Last thought on that Takashi Murakami exhibition in L.A. As mentioned yesterday, the big controversy when it first opened was over the decision to include a Louis Vuitton boutique as a gallery within the show — not just as a gift shop, but as an integral part of the show. (From which, let the record show, the museum would derive no income, which might compromise it’s non-profit status. What a relief to know that the profit from those $900 hand bags would flow only into the deserving coffers of LVMH.) Actually the boutique is on a mezzanine level above the main exhibition floor, though it decants you back into a final gallery of paintings. Paul Schimmel, the MOCA curator who organized the show, justified the shop as an expression of Murakami’s deliberate engagement with the world of merchandising.
Fair enough, but that opens two questions. One has to do with how odd it seems, once you understand the wellsprings of nausea, anxiety and loathing that underlie Murakami’s work — I talked about all this at length yesterday — that he was asked to attach his work to luxury merchandise. You have to wonder what exactly he’s thinking when he adds his little doodads to the Louis Vuitton bags, especially when you know that he thinks cute pop culture emblems are coded signifiers of anxiety and rage. Or are there two Murakamis? The angry guy who made the paintings downstairs and the irony-free cutie pie who puts little eyeballs on luxury goods?
By way of comparison, try to imagine Francis Bacon, another master conduit of nausea and one whom Murakami admires, being asked to “brand” anybody’s anything. Notwithstanding that Bacon actually was for a while an interior designer, I don’t think we’ll be seeing the Bacon Home Collection anytime soon. (Though it might be fun. Maybe he could sell “Bloody Stools”. In a set of four.) Louis Vuitton, of course, may not care about any of this. Their collaboration with Murakami has brought in hundreds of millions. And of course the people buying those bags probably never think about what Murakami’s larger project is. But I have to wonder what Murakami thinks he’s doing, in his heart of hearts.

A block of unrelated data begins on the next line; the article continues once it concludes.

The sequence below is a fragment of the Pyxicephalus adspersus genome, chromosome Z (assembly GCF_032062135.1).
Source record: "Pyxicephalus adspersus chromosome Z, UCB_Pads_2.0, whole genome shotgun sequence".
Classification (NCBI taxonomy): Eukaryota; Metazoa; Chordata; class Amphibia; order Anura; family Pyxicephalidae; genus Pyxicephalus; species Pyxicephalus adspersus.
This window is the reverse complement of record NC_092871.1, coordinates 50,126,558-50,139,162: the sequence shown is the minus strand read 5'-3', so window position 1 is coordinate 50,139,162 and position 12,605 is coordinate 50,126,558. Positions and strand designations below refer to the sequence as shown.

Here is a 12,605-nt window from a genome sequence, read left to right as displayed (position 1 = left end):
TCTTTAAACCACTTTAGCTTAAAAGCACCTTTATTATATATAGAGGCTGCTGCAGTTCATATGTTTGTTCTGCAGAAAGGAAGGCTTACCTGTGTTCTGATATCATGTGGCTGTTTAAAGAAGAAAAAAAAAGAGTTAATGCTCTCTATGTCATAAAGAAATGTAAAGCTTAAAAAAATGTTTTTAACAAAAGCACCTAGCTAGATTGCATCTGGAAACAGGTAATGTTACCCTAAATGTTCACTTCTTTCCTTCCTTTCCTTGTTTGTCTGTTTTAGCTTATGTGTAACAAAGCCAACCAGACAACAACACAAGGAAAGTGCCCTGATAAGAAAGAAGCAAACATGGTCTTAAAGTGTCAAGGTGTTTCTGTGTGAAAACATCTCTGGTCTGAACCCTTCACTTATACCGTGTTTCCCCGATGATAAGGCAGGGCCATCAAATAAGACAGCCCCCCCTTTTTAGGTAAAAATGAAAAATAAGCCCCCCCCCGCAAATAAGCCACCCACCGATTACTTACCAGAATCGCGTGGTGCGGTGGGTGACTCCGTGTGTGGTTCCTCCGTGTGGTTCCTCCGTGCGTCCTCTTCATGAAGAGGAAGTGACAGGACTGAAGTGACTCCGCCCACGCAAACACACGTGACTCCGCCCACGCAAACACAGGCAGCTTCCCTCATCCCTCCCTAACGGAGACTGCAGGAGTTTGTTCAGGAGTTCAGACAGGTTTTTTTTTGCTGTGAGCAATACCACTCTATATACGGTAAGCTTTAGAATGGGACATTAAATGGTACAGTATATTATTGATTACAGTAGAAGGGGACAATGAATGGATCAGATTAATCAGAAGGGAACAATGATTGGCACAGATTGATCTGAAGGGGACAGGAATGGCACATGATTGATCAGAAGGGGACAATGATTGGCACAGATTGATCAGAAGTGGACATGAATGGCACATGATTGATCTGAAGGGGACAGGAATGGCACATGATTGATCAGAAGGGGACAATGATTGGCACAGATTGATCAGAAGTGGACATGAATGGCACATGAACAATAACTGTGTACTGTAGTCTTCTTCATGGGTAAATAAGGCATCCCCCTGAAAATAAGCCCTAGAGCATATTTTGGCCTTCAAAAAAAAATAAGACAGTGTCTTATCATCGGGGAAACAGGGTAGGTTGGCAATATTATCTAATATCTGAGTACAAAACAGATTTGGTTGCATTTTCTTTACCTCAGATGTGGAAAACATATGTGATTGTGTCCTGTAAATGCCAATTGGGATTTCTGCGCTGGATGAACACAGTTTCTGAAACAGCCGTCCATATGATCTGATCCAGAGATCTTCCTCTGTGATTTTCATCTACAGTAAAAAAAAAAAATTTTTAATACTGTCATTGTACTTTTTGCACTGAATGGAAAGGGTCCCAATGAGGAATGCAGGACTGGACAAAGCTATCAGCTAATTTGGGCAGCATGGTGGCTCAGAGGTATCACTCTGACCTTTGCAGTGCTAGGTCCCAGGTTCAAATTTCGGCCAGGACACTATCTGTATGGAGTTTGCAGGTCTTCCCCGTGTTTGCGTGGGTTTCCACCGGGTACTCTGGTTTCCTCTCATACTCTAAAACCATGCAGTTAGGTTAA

Then again, even if they do know that Murakami’s images are the work of a man who sees cute kitsch figures as little emblems of fear and disgust, Lous Vuitton would not be the only hip merchandiser to be using art as a way to play with the consumer’s conflicted feelings about, well, consumption. Over in the U.K., Selfridges department stores have been collaborating with the American artist Barbara Kruger in a Christmas season tv ad campaign that plays off her famous 1987 screenprint Untitled (I Shop Therefore I Am) and other Kruger images. What began 20 years ago as a critique of consumerism, ends as an enabling device, allowing hip shoppers to address their own materialism through a sanitizing haze of irony, that all purpose postmodern defense mechanism. Ka-ching!
Last question. If a consumer transaction is in some way essential to the Murakami experience, and God knows the case could be made, why does it have to be one on the upper end of his merchandising universe? Doesn’t that deny the experience to any visitor who doesn’t have the disposable income for a $900 tote bag? (On my visit to the show last month I loitered around the LV boutique for some time, hoping at least to see someone else make a purchase — would that qualify as a secondary aesthetic experience? — but nobody treated me to the money shot.) Instead of a luxury boutique, why not have a gallery/salesfloor that sells any of the multitude of lower priced Murakami merchandise, t-shirts and so on? Weirdly, there was a gallery of those, in glass cases, but they weren’t for sale.
All the same, there was some Murakami merchandise available in the Geffen’s usual gift shop on the way out. As I picked through it I felt myself part of something larger. I just wasn’t sure what it was.